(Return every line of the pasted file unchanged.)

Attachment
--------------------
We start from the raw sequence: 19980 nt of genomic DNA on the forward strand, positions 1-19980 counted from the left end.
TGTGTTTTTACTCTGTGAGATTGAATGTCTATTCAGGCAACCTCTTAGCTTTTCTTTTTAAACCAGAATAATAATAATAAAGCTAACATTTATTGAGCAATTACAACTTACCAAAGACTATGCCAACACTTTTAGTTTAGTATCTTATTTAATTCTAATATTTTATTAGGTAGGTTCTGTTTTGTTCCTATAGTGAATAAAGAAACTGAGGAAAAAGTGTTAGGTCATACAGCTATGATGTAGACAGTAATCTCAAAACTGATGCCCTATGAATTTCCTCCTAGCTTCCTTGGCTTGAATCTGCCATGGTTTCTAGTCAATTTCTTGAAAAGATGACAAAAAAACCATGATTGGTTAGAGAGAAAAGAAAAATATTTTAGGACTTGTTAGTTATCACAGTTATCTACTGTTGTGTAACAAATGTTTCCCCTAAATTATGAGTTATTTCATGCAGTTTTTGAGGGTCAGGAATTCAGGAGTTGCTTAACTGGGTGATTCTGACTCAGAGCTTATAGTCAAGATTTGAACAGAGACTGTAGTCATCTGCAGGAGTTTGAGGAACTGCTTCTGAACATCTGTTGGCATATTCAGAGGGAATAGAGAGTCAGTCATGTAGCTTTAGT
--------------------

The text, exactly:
We start from the raw sequence: 19980 nt of genomic DNA on the forward strand, positions 1-19980 counted from the left end.
TGTGTTTTTACTCTGTGAGATTGAATGTCTATTCAGGCAACCTCTTAGCTTTTCTTTTTAAACCAGAATAATAATAATAAAGCTAACATTTATTGAGCAATTACAACTTACCAAAGACTATGCCAACACTTTTAGTTTAGTATCTTATTTAATTCTAATATTTTATTAGGTAGGTTCTGTTTTGTTCCTATAGTGAATAAAGAAACTGAGGAAAAAGTGTTAGGTCATACAGCTATGATGTAGACAGTAATCTCAAAACTGATGCCCTATGAATTTCCTCCTAGCTTCCTTGGCTTGAATCTGCCATGGTTTCTAGTCAATTTCTTGAAAAGATGACAAAAAAACCATGATTGGTTAGAGAGAAAAGAAAAATATTTTAGGACTTGTTAGTTATCACAGTTATCTACTGTTGTGTAACAAATGTTTCCCCTAAATTATGAGTTATTTCATGCAGTTTTTGAGGGTCAGGAATTCAGGAGTTGCTTAACTGGGTGATTCTGACTCAGAGCTTATAGTCAAGATTTGAACAGAGACTGTAGTCATCTGCAGGAGTTTGAGGAACTGCTTCTGAACATCTGTTGGCATATTCAGAGGGAATAGAGAGTCAGTCATGTAGCTTTAGT